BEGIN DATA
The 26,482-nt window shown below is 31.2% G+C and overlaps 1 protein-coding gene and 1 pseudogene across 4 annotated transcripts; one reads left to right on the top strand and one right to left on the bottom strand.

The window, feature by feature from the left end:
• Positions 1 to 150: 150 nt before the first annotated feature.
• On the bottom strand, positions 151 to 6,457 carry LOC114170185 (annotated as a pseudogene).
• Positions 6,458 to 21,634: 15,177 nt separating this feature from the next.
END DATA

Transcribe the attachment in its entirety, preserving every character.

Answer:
The 26,482-nt window shown below is 31.2% G+C and overlaps 1 protein-coding gene and 1 pseudogene across 4 annotated transcripts; one reads left to right on the top strand and one right to left on the bottom strand.

The window, feature by feature from the left end:
• Positions 1 to 150: 150 nt before the first annotated feature.
• On the bottom strand, positions 151 to 6,457 carry LOC114170185 (annotated as a pseudogene).
• Positions 6,458 to 21,634: 15,177 nt separating this feature from the next.